Oh, Kelly, I certainly understand the frustration! As much as I wanted the 100mm macro, it definitely wasn't love at first click! I would have to take 10 shots just to get one in focus. Yes, everybody recommends a tripod for tack sharp focus but, as Dotti said, it's very inconvenient. Back-button focus was the answer for me, as well as lots of practice. Swaying is no longer an issue because once I achieve focus with the back button, if I've swayed so the shot is out of focus, I just keep my finger ready to hit the shutter button and sway back and forth until I see my subject in focus and then hit the shutter button. Also I have had to get comfortable with selecting my focus point rather than focusing and composing. Not foolproof but I end up with so many more in-focus shots than I did before so I'm happy. You're so right about increasing your aperture -- the slightest sway when you're shooting at 2.8 is going to throw you out of focus for sure. And it definitely looks like your practice is paying off! The bee and the center of the rose are particularly amazing!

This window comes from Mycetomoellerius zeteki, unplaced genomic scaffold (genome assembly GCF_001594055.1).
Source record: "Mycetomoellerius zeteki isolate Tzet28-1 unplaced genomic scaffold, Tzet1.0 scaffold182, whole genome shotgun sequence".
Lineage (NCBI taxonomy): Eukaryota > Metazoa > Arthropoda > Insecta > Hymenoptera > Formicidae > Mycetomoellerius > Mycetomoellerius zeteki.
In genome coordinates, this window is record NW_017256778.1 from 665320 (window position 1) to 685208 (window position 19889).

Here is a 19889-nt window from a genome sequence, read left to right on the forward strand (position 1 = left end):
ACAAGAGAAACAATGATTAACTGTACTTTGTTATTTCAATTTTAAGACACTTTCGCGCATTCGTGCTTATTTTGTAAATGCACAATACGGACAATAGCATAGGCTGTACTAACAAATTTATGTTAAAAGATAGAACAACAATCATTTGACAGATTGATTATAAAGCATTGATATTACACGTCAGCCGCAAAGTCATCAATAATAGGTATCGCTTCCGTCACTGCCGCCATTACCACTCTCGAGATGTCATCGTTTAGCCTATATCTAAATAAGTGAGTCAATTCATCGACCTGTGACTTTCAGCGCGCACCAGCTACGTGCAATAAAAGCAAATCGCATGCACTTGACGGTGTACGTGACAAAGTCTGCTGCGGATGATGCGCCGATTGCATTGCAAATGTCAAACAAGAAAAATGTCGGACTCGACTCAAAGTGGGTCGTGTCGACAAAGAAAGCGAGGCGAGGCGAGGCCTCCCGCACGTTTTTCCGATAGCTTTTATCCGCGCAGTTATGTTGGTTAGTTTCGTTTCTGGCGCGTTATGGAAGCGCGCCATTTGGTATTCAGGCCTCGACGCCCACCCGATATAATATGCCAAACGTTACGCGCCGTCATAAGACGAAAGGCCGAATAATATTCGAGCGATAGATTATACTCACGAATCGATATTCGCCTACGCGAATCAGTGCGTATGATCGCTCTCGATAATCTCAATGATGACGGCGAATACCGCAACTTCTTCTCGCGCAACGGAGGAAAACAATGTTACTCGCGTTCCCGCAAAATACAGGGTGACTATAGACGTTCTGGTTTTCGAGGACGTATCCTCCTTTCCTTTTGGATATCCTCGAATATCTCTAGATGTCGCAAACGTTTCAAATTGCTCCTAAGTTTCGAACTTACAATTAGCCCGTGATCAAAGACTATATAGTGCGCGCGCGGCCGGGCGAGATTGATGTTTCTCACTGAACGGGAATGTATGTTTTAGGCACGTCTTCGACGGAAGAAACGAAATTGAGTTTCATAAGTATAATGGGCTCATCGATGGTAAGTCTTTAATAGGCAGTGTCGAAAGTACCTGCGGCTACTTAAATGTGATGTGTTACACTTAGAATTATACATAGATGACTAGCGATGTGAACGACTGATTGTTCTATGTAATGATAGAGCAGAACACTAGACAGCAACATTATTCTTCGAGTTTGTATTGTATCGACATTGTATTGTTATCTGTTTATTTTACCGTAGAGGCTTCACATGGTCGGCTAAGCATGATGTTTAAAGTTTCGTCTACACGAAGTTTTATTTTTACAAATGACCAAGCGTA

Beverly said...

Ah, Kelly, this post and your tips are very helpful. I pretty much LOVE my macro lens, but I do often find I have to take multiple shots to get it just perfect. Now I see what I need to to, and I've been using BBF recently, and it's interesting about the aperture. Thank you for sharing these tips and I hope you enjoy your macro shooting now!!

Anonymous said...

Great macro tips, Kelly! Im with Terri, when I say that my macro lens rarely comes off my camera! Theres just something magical about seeing the tiniest details of your image! Ive been working on these skills and some days it just doesn't come together, but I never give up! Your photos are breathtaking and the macro skills tips are very much appreciated! Thanks for sharing!

Carol said...

Thank you,Thank you! I feel that way every time I see macros from Terri too. I rarely use my lens for the same reasons. You, however, take the time to study why! Thank you for this cheat sheet that allows me to skip the homework and go practice the shots. I am inspired!

Cathy H. said...

Oh, Kelly, this is just the help I needed! I've not been at all happy with the most of my pictures taken with my macro lens! I'm taking your list of tips and trying again! Thank you! This post and the comments are encouraging. I thought it was just me!

kelly said...

thank you everyone for your kinds words as well as your helpful suggestions! it's always nice to know that I'm not the only one who struggles! xoxo